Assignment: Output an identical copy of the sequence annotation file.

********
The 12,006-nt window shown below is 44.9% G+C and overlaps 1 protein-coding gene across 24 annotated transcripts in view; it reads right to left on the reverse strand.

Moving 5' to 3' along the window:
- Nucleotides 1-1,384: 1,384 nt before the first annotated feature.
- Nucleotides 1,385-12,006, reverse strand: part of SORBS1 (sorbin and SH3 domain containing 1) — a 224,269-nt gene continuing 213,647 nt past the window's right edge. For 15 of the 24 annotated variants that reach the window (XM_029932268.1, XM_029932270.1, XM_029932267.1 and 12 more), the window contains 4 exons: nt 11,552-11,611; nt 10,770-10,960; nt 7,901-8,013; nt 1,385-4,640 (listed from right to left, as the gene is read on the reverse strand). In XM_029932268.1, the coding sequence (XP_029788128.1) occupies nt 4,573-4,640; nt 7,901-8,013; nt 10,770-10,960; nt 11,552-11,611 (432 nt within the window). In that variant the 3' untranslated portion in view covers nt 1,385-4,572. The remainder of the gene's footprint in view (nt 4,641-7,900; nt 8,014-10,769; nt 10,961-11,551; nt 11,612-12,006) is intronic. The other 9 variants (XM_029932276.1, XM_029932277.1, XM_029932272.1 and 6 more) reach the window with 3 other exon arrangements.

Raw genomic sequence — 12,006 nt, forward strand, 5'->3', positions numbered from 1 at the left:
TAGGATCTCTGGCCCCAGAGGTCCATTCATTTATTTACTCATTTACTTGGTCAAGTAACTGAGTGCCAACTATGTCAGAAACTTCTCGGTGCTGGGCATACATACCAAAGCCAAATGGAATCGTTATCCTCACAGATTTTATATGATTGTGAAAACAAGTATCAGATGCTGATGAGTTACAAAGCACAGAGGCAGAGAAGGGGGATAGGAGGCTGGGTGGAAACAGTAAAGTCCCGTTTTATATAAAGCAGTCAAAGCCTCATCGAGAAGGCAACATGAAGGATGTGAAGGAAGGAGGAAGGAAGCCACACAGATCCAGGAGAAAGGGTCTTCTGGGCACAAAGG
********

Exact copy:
The 12,006-nt window shown below is 44.9% G+C and overlaps 1 protein-coding gene across 24 annotated transcripts in view; it reads right to left on the reverse strand.

Moving 5' to 3' along the window:
- Nucleotides 1-1,384: 1,384 nt before the first annotated feature.
- Nucleotides 1,385-12,006, reverse strand: part of SORBS1 (sorbin and SH3 domain containing 1) — a 224,269-nt gene continuing 213,647 nt past the window's right edge. For 15 of the 24 annotated variants that reach the window (XM_029932268.1, XM_029932270.1, XM_029932267.1 and 12 more), the window contains 4 exons: nt 11,552-11,611; nt 10,770-10,960; nt 7,901-8,013; nt 1,385-4,640 (listed from right to left, as the gene is read on the reverse strand). In XM_029932268.1, the coding sequence (XP_029788128.1) occupies nt 4,573-4,640; nt 7,901-8,013; nt 10,770-10,960; nt 11,552-11,611 (432 nt within the window). In that variant the 3' untranslated portion in view covers nt 1,385-4,572. The remainder of the gene's footprint in view (nt 4,641-7,900; nt 8,014-10,769; nt 10,961-11,551; nt 11,612-12,006) is intronic. The other 9 variants (XM_029932276.1, XM_029932277.1, XM_029932272.1 and 6 more) reach the window with 3 other exon arrangements.

Raw genomic sequence — 12,006 nt, forward strand, 5'->3', positions numbered from 1 at the left:
TAGGATCTCTGGCCCCAGAGGTCCATTCATTTATTTACTCATTTACTTGGTCAAGTAACTGAGTGCCAACTATGTCAGAAACTTCTCGGTGCTGGGCATACATACCAAAGCCAAATGGAATCGTTATCCTCACAGATTTTATATGATTGTGAAAACAAGTATCAGATGCTGATGAGTTACAAAGCACAGAGGCAGAGAAGGGGGATAGGAGGCTGGGTGGAAACAGTAAAGTCCCGTTTTATATAAAGCAGTCAAAGCCTCATCGAGAAGGCAACATGAAGGATGTGAAGGAAGGAGGAAGGAAGCCACACAGATCCAGGAGAAAGGGTCTTCTGGGCACAAAGG